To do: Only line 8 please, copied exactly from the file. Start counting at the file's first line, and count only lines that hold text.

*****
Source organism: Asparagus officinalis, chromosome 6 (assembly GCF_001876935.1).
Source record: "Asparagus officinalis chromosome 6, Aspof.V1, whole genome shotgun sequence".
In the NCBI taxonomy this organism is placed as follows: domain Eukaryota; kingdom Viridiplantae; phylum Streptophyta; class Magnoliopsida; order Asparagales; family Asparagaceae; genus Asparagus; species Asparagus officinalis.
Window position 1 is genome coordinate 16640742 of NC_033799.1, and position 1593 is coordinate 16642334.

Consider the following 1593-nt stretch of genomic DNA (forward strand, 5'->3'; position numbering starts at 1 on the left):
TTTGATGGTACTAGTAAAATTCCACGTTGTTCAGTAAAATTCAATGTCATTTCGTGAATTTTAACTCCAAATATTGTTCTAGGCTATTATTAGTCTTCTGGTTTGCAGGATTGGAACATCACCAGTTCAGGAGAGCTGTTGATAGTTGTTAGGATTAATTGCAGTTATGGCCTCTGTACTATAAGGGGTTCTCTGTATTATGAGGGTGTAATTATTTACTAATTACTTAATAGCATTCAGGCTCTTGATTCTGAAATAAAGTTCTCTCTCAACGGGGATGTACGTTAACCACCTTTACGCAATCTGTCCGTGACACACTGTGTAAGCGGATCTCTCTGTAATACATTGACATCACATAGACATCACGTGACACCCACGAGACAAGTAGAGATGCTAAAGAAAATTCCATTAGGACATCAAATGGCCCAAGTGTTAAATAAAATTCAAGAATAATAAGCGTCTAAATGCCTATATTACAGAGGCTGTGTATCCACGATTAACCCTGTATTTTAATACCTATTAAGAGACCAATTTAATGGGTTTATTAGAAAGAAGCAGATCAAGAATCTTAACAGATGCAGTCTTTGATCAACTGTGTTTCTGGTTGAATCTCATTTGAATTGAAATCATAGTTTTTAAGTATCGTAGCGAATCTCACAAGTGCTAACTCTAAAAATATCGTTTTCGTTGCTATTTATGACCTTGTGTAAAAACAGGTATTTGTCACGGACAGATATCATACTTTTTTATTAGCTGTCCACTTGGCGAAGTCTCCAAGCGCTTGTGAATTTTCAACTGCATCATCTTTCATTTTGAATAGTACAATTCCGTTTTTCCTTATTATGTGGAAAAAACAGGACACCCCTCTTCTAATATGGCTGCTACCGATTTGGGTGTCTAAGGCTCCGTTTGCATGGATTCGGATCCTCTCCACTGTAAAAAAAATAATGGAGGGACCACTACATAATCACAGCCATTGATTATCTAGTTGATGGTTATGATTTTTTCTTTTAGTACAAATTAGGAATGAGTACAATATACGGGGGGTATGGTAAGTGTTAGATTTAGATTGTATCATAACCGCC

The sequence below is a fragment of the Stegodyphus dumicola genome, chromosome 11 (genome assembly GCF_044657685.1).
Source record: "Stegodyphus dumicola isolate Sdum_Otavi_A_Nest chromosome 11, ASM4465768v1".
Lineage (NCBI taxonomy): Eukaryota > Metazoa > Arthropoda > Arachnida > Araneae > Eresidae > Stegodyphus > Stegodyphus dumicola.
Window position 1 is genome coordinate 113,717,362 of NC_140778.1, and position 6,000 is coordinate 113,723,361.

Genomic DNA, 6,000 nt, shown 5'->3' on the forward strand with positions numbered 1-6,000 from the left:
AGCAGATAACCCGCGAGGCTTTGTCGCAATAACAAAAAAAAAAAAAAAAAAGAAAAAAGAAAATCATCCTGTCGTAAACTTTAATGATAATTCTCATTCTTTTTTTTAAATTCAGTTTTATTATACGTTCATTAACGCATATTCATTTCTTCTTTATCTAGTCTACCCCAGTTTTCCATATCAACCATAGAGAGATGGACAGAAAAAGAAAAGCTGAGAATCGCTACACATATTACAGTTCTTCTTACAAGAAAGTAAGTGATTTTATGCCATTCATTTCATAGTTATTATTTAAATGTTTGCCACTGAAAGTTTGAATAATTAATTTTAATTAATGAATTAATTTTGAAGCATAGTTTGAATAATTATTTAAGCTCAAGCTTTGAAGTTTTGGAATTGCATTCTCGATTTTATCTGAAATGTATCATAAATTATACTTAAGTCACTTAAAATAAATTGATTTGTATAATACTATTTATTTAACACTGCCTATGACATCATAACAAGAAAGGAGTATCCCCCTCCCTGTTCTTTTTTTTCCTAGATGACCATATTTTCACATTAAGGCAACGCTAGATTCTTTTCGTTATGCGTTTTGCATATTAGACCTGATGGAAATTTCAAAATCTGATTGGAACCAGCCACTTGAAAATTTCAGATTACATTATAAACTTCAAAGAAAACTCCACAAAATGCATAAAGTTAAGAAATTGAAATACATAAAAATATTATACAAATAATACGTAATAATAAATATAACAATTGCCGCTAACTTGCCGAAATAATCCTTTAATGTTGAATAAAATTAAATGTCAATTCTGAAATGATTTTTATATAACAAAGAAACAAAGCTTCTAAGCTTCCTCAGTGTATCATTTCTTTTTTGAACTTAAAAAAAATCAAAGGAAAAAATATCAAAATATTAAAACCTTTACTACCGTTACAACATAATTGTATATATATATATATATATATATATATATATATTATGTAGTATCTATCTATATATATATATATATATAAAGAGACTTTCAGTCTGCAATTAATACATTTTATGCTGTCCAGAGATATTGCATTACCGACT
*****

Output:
Source record: "Stegodyphus dumicola isolate Sdum_Otavi_A_Nest chromosome 11, ASM4465768v1".